The Japanese government regulates the classification of consumer waste and recyclables very meticulously. In 2001, it even passed a law “requiring retailers and manufacturers to take back used air conditioners, televisions, washing machines and refrigerators”–the first such “take-back” law, according to the industry journal WasteAge.
My impression is that about 30% of Japanese industry is packaging, and another 30% is deconstruction of consumer waste. In the grocery stores, you can find a single onion–or lemon, or unwashed celery stalk, or whatever–individually packaged. I suppose the stick-on price tag causes unacceptable damage to the perfect surfaces of the fruits or vegetables on display.
Metal food and drink containers are marked as either recyclable steel or aluminum. Beverage cans are just as likely to be steel as aluminum in Japan, while they are nearly 100% aluminum in the U.S., but Japanese consumers recycle their aluminum at higher rates than Americans do.
The tag on a tiny package of food or drink will carry separate recycle labels for both the paper tag and the plastic container. Plastics are further marked as either PET (polyethylene tenephthalate) bottles, PP (polypropelene), PE (polyethylene), or more generic プラ (pura ‘plastic’) wrap.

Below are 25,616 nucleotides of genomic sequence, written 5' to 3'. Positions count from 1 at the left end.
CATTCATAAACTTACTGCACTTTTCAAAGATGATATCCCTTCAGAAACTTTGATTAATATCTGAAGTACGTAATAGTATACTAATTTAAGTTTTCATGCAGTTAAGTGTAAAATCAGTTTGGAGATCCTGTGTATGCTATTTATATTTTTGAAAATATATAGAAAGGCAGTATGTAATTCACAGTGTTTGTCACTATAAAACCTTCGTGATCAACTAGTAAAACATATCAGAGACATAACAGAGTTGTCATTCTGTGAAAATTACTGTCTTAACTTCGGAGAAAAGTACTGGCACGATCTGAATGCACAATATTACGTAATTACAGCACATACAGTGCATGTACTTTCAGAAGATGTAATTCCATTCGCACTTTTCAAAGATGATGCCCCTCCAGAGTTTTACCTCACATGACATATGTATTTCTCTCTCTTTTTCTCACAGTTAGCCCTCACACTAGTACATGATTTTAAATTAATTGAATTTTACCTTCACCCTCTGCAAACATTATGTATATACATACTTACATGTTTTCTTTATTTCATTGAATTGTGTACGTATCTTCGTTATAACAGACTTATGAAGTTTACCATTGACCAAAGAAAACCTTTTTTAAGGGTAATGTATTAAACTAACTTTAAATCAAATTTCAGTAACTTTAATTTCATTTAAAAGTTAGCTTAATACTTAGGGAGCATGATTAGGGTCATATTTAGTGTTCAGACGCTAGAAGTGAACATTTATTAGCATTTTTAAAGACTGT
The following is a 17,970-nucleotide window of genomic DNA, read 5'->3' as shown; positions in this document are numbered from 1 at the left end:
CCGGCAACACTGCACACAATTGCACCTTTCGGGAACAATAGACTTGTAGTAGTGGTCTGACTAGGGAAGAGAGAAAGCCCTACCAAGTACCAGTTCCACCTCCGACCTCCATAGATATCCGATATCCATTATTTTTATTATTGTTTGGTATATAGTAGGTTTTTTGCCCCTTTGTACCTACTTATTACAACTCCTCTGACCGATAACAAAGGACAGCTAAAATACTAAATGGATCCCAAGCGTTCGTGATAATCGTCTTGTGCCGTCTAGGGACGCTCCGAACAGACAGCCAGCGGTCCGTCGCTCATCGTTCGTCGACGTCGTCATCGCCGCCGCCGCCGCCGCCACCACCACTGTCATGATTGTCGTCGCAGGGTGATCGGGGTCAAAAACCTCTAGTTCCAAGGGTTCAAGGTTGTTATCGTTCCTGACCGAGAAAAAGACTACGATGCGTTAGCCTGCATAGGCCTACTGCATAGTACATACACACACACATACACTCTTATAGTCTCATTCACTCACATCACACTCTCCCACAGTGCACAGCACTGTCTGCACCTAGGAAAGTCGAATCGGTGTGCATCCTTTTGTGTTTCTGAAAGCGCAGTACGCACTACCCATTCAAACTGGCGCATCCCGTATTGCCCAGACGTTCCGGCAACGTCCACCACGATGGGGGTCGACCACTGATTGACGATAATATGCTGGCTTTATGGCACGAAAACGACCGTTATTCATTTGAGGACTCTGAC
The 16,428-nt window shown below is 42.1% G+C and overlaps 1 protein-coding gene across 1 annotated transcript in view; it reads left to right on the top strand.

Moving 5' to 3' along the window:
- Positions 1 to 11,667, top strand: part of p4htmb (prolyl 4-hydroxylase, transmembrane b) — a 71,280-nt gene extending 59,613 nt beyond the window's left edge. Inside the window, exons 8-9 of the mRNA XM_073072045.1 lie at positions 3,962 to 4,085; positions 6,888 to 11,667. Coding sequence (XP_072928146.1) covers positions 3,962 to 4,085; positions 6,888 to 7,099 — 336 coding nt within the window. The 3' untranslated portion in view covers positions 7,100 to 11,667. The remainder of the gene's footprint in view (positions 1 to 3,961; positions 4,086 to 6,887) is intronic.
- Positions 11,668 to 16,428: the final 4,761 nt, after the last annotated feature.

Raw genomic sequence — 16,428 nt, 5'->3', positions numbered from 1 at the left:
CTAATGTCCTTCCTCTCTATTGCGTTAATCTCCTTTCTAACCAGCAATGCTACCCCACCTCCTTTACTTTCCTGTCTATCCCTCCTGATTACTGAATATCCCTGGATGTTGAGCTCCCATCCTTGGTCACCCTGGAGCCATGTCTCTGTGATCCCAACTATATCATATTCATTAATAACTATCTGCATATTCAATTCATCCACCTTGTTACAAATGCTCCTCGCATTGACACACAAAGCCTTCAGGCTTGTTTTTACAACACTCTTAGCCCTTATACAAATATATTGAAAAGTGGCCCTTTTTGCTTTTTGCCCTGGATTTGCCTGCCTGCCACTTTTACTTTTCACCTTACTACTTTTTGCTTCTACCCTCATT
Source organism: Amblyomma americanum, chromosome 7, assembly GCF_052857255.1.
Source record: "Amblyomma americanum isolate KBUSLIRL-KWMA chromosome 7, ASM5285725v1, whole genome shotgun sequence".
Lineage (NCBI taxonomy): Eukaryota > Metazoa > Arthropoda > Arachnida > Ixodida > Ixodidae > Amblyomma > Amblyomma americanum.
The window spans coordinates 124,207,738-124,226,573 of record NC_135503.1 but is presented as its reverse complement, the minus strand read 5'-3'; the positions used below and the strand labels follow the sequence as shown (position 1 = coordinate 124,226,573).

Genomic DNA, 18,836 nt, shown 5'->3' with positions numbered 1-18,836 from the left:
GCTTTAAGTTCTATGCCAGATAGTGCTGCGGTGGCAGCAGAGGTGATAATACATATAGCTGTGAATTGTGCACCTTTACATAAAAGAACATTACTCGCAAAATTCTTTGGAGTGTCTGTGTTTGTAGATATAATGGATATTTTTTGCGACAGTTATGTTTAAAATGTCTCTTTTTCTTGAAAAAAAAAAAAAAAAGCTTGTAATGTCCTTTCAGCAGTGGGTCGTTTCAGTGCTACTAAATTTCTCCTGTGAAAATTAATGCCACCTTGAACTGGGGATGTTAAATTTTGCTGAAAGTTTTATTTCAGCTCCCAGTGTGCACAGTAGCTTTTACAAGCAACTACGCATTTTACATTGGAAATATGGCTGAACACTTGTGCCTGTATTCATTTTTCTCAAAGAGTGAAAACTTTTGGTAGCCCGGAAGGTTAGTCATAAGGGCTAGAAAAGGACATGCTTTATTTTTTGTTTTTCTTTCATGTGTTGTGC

The first major hint we got, after we moved into our nice apartment in Ashikaga, that practice might not accord with theoretical ideals was our attempt to find out what to do with general plastics. Communities differ in their recycling capabilities. Not all can handle all categories. The illustrated poster in our lobby (here’s an English example PDF from a major metropolitan neighborhood in Tokyo) gave very detailed instructions about what kind of waste products get picked up on which days of the week or month, but said nothing about general plastics. Nor could we find any separate place for them in the trash room where residents leave their sorted and bagged waste.
Well, it turns out that plastic wrapping in Ashikaga is just another class of burnables. Most public trash bins in train stations broadly classify waste–other than drink containers–into burnables and nonburnables. (Newsprint often has a separate bin as well.) However, people are often extremely careless about what they put in these public receptacles, or frustrated at the lack of other options, and the clean-up crews must spend a good deal of time re-sorting the contents of each bin. The same goes for the variety of items that often end up in the can and bottle bins next to most of the streetside vending machines.
Two plentiful items, styrofoam containers and milk cartons, can only be recycled at grocery stores in most communities, it seems. But the receptacles in front of the stores I’ve seen have required consumers to cut the milk cartons apart, rinse them, and hang them out to dry before putting them in the recycle bins. All other containers, too, are supposed to be rinsed out before recycling. Japanese recycling depends crucially on the country’s abundance of water.
Just as I was finishing up this post, a sound truck drove down the street below our building blaring, not political messages (as is usual in the days before an election), but instructions for how to stop the van and turn over hazardous items like batteries and spray cans.